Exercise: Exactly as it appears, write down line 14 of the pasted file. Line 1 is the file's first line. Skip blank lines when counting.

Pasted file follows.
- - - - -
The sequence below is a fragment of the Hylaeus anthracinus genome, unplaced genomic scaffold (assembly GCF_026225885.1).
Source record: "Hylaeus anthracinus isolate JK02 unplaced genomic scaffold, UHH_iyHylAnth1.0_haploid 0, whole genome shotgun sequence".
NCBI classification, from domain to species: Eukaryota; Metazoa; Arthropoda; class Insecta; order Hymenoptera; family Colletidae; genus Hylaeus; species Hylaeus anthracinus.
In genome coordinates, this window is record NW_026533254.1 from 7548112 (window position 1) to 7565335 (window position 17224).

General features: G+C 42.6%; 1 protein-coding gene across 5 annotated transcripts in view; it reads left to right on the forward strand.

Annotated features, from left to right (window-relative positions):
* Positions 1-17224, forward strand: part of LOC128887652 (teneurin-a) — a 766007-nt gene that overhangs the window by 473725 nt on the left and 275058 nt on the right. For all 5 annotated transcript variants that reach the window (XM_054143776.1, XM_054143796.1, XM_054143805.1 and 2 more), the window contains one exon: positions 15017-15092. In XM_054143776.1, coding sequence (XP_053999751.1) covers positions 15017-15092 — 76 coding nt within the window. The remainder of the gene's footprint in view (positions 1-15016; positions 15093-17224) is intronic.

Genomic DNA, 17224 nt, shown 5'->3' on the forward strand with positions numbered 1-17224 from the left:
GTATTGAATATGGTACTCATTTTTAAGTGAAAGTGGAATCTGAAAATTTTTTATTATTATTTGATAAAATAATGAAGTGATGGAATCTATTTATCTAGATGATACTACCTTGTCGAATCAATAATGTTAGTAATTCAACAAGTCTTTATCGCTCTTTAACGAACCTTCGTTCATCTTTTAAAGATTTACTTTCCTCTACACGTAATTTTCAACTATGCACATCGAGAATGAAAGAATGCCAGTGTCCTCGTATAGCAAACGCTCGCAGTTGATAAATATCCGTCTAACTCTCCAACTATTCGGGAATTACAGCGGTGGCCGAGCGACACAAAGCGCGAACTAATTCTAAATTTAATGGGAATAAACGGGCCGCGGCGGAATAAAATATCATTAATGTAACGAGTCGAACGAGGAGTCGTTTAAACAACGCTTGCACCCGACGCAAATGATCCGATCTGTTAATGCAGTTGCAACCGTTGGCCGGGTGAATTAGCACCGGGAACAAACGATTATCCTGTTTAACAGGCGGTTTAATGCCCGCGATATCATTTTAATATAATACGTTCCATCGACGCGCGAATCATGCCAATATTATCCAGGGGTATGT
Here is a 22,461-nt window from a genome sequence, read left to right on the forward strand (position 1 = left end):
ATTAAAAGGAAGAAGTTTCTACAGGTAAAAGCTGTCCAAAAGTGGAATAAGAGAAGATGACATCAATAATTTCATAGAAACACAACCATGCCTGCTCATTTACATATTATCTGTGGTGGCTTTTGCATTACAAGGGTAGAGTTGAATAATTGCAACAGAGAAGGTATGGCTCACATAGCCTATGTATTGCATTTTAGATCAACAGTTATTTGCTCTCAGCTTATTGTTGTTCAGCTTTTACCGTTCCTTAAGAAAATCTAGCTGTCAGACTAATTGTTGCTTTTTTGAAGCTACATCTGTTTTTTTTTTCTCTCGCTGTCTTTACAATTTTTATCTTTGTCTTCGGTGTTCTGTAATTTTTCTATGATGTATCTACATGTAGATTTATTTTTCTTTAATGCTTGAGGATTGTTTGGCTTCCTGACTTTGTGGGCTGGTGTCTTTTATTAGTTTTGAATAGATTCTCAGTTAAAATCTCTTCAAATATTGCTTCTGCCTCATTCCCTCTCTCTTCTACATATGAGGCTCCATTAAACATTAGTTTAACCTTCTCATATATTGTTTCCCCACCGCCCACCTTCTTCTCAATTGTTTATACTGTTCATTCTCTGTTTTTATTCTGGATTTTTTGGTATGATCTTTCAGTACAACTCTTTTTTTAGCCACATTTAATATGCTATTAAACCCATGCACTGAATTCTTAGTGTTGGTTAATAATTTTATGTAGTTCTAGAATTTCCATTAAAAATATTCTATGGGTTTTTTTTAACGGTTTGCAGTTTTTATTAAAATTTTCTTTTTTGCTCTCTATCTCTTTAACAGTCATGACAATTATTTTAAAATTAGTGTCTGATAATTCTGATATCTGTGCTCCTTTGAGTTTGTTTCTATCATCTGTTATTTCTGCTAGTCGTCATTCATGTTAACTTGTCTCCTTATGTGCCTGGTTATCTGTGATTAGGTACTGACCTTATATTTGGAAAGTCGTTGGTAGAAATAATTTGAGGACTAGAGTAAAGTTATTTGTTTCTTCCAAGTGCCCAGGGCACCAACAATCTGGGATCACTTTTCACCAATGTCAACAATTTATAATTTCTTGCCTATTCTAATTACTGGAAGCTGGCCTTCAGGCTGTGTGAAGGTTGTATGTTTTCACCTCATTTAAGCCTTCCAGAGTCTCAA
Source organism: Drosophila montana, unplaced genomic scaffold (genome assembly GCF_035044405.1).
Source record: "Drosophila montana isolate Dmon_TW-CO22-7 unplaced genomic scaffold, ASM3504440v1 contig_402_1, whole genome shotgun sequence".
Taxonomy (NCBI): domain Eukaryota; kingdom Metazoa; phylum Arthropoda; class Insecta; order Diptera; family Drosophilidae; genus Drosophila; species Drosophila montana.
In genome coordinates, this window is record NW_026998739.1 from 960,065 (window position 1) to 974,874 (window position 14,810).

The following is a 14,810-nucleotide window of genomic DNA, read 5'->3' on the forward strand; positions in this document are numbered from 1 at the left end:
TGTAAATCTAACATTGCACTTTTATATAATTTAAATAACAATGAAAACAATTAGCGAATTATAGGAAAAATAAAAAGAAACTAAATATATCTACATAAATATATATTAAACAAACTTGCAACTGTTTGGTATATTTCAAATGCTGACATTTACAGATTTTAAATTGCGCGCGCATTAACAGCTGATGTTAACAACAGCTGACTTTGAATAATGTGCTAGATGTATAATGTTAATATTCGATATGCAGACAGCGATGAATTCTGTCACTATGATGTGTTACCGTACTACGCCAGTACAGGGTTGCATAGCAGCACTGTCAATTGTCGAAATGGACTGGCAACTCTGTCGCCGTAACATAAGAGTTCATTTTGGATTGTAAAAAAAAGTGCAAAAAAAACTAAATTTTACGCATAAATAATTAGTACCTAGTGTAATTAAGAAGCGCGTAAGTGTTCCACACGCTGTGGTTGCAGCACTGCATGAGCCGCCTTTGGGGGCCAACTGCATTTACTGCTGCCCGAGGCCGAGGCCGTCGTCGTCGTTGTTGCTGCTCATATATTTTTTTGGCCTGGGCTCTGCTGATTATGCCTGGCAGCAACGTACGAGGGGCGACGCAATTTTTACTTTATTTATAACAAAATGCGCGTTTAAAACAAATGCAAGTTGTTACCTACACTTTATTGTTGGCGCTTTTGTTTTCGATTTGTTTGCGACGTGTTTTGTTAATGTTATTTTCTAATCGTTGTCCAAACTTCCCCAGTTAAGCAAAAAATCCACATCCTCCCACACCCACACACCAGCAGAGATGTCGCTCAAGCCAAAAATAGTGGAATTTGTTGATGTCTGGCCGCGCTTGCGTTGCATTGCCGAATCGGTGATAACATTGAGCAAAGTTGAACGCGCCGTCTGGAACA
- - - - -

Taxonomy (NCBI): domain Eukaryota; kingdom Metazoa; phylum Arthropoda; class Insecta; order Diptera; family Drosophilidae; genus Drosophila; species Drosophila montana.